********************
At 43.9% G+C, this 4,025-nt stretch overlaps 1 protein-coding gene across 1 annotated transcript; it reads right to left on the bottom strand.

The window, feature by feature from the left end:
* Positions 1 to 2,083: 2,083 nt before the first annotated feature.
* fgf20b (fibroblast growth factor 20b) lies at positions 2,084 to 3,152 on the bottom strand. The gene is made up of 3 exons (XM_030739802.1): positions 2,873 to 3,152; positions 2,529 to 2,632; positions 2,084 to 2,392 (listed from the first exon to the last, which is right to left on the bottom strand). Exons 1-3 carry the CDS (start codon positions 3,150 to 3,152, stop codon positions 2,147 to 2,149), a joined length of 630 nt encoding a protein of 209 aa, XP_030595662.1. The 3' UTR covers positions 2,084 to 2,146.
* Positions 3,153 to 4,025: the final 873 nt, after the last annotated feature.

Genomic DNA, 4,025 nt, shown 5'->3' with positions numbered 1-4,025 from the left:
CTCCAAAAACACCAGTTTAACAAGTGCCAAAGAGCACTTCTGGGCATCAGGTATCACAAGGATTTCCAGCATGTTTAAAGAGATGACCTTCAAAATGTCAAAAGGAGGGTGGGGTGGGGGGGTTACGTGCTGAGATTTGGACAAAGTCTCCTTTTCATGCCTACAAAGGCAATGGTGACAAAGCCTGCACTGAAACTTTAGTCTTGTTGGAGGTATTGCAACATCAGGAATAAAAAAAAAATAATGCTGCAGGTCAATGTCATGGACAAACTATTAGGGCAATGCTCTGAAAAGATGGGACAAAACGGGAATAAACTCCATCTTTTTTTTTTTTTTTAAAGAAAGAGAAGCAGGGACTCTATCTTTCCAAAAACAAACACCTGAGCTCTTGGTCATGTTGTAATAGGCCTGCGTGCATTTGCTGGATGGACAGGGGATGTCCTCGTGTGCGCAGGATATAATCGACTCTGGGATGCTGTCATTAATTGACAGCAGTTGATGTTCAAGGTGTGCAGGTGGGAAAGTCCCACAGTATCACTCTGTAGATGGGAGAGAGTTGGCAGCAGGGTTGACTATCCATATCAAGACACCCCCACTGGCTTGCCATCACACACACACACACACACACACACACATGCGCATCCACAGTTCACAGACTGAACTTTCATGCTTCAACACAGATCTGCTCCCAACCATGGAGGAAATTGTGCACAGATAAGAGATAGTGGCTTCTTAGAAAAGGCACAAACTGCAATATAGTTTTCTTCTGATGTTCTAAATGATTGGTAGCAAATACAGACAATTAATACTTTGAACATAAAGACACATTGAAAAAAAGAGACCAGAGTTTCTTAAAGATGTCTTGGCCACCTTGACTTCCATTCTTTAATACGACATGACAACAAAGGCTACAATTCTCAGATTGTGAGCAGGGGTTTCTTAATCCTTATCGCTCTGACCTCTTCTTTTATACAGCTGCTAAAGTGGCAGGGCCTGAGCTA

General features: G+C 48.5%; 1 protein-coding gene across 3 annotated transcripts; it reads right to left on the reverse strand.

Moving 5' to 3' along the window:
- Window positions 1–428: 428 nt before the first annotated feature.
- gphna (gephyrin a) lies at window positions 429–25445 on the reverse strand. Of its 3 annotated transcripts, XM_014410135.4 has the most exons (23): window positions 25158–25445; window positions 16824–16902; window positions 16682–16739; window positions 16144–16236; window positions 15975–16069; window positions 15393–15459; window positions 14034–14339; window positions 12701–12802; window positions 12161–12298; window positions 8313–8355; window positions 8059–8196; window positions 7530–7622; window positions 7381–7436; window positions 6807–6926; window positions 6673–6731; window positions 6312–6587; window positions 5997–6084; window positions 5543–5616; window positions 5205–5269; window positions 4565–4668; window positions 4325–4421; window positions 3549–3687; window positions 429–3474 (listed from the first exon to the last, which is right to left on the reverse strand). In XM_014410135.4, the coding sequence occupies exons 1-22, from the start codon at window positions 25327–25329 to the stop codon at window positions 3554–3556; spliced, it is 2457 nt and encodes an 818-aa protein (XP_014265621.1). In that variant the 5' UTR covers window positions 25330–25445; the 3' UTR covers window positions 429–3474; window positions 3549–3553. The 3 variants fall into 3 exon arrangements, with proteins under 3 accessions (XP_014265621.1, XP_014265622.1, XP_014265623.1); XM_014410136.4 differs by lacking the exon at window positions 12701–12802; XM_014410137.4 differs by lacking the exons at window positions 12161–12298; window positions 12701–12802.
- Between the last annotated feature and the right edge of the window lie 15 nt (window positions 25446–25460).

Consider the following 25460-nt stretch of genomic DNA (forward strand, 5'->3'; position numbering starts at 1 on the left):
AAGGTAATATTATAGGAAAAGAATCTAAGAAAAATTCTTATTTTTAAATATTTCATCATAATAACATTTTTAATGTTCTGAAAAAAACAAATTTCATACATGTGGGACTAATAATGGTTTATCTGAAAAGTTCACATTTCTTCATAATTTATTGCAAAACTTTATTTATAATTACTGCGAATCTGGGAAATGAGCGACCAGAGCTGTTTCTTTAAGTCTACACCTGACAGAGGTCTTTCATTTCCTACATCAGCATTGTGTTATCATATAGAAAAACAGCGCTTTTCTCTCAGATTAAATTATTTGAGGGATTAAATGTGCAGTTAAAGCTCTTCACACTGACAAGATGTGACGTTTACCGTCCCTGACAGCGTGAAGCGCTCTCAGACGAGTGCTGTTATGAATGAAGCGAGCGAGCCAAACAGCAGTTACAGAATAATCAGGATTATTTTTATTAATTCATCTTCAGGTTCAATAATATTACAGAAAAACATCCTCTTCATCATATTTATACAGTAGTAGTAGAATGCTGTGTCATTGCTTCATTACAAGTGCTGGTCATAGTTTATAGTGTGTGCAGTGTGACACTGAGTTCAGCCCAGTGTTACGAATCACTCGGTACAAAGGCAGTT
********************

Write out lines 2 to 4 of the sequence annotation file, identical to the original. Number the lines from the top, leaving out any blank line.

The window, feature by feature from the left end:
* Positions 1 to 2,083: 2,083 nt before the first annotated feature.
* fgf20b (fibroblast growth factor 20b) lies at positions 2,084 to 3,152 on the bottom strand. The gene is made up of 3 exons (XM_030739802.1): positions 2,873 to 3,152; positions 2,529 to 2,632; positions 2,084 to 2,392 (listed from the first exon to the last, which is right to left on the bottom strand). Exons 1-3 carry the CDS (start codon positions 3,150 to 3,152, stop codon positions 2,147 to 2,149), a joined length of 630 nt encoding a protein of 209 aa, XP_030595662.1. The 3' UTR covers positions 2,084 to 2,146.